We decided on creating a system of accountability in which a user would have the ability to schedule workouts with or without a peer, in the chance that they are absent from said workout, an amount previously decided by the user will be donated to a charity of their choice.
From our interviews and surveys we were able to create three personas, representing the data from our research. The personas helped to guide our design and reminded us how to prioritize the features we were creating.
4. Feature Prioritization
The team used prioritizing tools such as affinity mapping and the Moscow Method to focus our efforts and design a minimum viable product that reflected the needs of the user based off of our research. This process helped in understanding the core concepts the product was trying to encompass, namely accountability in connection to Blink's brand.
The team began the process of actualizing our features with a series design studios. We would rapidly iterate by drawing sketches within a short timespan, analyzing our work and pushing to continue future rapid iterations.
After having a basic outline of the wireframe sketched out, we created low-fidelity wireframes, which transformed to medium-fidelity wireframes. It was important for us to test our medium-fidelity wireframes before proceeding to create the high-fidelity wireframes, because we wanted to be assured that the utility of the app remained clear and the design was intuitive.
We went through 4 iterations before concluding our first deliverable prototype. Some of the first user feedback we came across came in understanding the function of the application. This stemmed from the fact that our designs were not able to convey the options in scheduling and clarify the peer accountability feature. After three rounds of testing with 15 users we were able to refine the low-fidelity wireframe to the user's needs.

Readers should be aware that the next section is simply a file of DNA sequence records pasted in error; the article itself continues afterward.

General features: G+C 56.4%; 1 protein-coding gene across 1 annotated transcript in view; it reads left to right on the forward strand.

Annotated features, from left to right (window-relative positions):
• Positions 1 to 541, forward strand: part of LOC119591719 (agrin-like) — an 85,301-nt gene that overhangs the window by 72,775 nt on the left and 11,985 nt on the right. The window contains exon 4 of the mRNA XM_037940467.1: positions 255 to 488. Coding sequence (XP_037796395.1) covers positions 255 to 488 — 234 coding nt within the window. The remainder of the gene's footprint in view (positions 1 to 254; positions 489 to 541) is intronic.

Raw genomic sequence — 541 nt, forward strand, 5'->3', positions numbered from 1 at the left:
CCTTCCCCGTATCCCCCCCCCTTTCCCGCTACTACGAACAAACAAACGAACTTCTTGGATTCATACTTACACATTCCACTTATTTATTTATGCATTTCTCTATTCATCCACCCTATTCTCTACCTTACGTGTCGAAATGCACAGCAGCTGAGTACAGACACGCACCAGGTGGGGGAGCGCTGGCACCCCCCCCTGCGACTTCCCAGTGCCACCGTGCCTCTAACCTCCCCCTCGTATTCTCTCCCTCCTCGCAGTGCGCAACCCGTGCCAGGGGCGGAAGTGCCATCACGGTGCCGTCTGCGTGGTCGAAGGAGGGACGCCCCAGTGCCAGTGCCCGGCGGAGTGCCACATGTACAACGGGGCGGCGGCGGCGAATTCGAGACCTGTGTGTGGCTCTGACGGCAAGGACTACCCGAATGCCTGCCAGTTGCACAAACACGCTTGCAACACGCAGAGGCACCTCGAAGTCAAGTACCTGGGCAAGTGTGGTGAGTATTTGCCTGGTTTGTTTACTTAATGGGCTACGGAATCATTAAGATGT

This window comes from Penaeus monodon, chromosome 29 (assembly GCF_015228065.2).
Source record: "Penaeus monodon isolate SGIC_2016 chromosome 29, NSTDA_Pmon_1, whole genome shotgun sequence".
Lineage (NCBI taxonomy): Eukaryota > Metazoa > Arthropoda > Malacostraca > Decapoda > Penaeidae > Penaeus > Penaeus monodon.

1. Added a calendar to clarify scheduling specificity
2. Altered flow to separate scheduling options
3. Edited copy to convey consquences users had not understood during testing
4. Provided a progress indicator to provide user a sense of control
Studies show that having too many options at the front-end of an experience can lead to decision paralysis. Through user testing, we were able to refine the scheduling process to allow the user the same flexibility without the frustration of coginitive overload.
1. Made date visible in order to remind user of their commitment
2. Created ability to add several friends for one scheduled workout
3. Added a reminder overlay to remind the user of consequences
4. Provided the name of friends invited
One of the pillars of the app was to create an interpersonal liability, our research showed that this was perhaps the most influential prong of accountability. In order to clarify this feature, we needed to make decided content visible to provide appropriate feedback.
7. Final Prototype
The final prototype demonstrates the ability to schedule a workout, both with specific and general parameters. Final testing revealed that users were enthusiastic about the product, and the broader concept of a fitness accountability app as a whole.